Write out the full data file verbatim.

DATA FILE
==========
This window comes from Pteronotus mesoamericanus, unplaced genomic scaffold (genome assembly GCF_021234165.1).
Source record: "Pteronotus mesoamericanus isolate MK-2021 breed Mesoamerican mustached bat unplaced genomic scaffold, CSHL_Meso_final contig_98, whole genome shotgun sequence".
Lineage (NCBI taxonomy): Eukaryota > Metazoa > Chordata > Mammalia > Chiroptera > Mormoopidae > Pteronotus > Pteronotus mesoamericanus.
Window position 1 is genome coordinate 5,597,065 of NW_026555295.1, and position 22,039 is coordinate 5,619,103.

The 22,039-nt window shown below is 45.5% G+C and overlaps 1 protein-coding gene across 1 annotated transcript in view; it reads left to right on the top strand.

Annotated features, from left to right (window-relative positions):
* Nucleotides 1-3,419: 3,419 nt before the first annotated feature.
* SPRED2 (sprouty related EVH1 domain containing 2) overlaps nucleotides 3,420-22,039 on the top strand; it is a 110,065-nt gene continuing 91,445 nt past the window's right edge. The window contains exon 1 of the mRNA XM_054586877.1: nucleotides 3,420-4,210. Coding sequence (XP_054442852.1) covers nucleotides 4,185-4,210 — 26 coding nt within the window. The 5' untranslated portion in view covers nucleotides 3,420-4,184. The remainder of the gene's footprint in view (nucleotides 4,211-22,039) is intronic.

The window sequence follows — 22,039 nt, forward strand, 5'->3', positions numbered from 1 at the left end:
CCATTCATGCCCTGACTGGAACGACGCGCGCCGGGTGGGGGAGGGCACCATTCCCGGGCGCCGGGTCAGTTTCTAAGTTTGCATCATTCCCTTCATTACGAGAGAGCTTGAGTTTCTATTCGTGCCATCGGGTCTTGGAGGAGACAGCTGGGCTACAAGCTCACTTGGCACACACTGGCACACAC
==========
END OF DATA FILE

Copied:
This window comes from Pteronotus mesoamericanus, unplaced genomic scaffold (genome assembly GCF_021234165.1).
Source record: "Pteronotus mesoamericanus isolate MK-2021 breed Mesoamerican mustached bat unplaced genomic scaffold, CSHL_Meso_final contig_98, whole genome shotgun sequence".
Lineage (NCBI taxonomy): Eukaryota > Metazoa > Chordata > Mammalia > Chiroptera > Mormoopidae > Pteronotus > Pteronotus mesoamericanus.
Window position 1 is genome coordinate 5,597,065 of NW_026555295.1, and position 22,039 is coordinate 5,619,103.

The 22,039-nt window shown below is 45.5% G+C and overlaps 1 protein-coding gene across 1 annotated transcript in view; it reads left to right on the top strand.

Annotated features, from left to right (window-relative positions):
* Nucleotides 1-3,419: 3,419 nt before the first annotated feature.
* SPRED2 (sprouty related EVH1 domain containing 2) overlaps nucleotides 3,420-22,039 on the top strand; it is a 110,065-nt gene continuing 91,445 nt past the window's right edge. The window contains exon 1 of the mRNA XM_054586877.1: nucleotides 3,420-4,210. Coding sequence (XP_054442852.1) covers nucleotides 4,185-4,210 — 26 coding nt within the window. The 5' untranslated portion in view covers nucleotides 3,420-4,184. The remainder of the gene's footprint in view (nucleotides 4,211-22,039) is intronic.

The window sequence follows — 22,039 nt, forward strand, 5'->3', positions numbered from 1 at the left end:
CCATTCATGCCCTGACTGGAACGACGCGCGCCGGGTGGGGGAGGGCACCATTCCCGGGCGCCGGGTCAGTTTCTAAGTTTGCATCATTCCCTTCATTACGAGAGAGCTTGAGTTTCTATTCGTGCCATCGGGTCTTGGAGGAGACAGCTGGGCTACAAGCTCACTTGGCACACACTGGCACACAC